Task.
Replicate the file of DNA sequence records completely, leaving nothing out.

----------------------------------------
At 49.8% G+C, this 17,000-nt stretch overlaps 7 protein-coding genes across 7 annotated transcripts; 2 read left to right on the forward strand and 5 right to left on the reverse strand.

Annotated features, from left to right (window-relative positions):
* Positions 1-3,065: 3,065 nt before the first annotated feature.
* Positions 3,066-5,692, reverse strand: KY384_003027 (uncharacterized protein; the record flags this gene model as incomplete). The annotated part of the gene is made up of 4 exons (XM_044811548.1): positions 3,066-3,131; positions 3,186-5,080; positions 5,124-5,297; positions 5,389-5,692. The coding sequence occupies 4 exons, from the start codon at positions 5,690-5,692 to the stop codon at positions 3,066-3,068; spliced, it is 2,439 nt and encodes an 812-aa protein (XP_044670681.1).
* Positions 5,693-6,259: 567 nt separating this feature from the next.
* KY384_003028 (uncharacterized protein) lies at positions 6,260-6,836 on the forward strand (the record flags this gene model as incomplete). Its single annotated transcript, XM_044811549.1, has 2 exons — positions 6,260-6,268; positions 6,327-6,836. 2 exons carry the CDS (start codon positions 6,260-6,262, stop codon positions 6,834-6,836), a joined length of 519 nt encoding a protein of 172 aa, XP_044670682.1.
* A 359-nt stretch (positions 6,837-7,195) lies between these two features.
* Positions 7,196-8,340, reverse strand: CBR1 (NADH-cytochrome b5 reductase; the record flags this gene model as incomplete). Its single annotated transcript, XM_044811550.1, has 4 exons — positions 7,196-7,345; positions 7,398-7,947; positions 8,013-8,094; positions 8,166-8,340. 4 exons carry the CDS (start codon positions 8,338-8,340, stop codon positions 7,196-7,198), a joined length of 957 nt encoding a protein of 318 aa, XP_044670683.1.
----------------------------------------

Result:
At 49.8% G+C, this 17,000-nt stretch overlaps 7 protein-coding genes across 7 annotated transcripts; 2 read left to right on the forward strand and 5 right to left on the reverse strand.

Annotated features, from left to right (window-relative positions):
* Positions 1-3,065: 3,065 nt before the first annotated feature.
* Positions 3,066-5,692, reverse strand: KY384_003027 (uncharacterized protein; the record flags this gene model as incomplete). The annotated part of the gene is made up of 4 exons (XM_044811548.1): positions 3,066-3,131; positions 3,186-5,080; positions 5,124-5,297; positions 5,389-5,692. The coding sequence occupies 4 exons, from the start codon at positions 5,690-5,692 to the stop codon at positions 3,066-3,068; spliced, it is 2,439 nt and encodes an 812-aa protein (XP_044670681.1).
* Positions 5,693-6,259: 567 nt separating this feature from the next.
* KY384_003028 (uncharacterized protein) lies at positions 6,260-6,836 on the forward strand (the record flags this gene model as incomplete). Its single annotated transcript, XM_044811549.1, has 2 exons — positions 6,260-6,268; positions 6,327-6,836. 2 exons carry the CDS (start codon positions 6,260-6,262, stop codon positions 6,834-6,836), a joined length of 519 nt encoding a protein of 172 aa, XP_044670682.1.
* A 359-nt stretch (positions 6,837-7,195) lies between these two features.
* Positions 7,196-8,340, reverse strand: CBR1 (NADH-cytochrome b5 reductase; the record flags this gene model as incomplete). Its single annotated transcript, XM_044811550.1, has 4 exons — positions 7,196-7,345; positions 7,398-7,947; positions 8,013-8,094; positions 8,166-8,340. 4 exons carry the CDS (start codon positions 8,338-8,340, stop codon positions 7,196-7,198), a joined length of 957 nt encoding a protein of 318 aa, XP_044670683.1.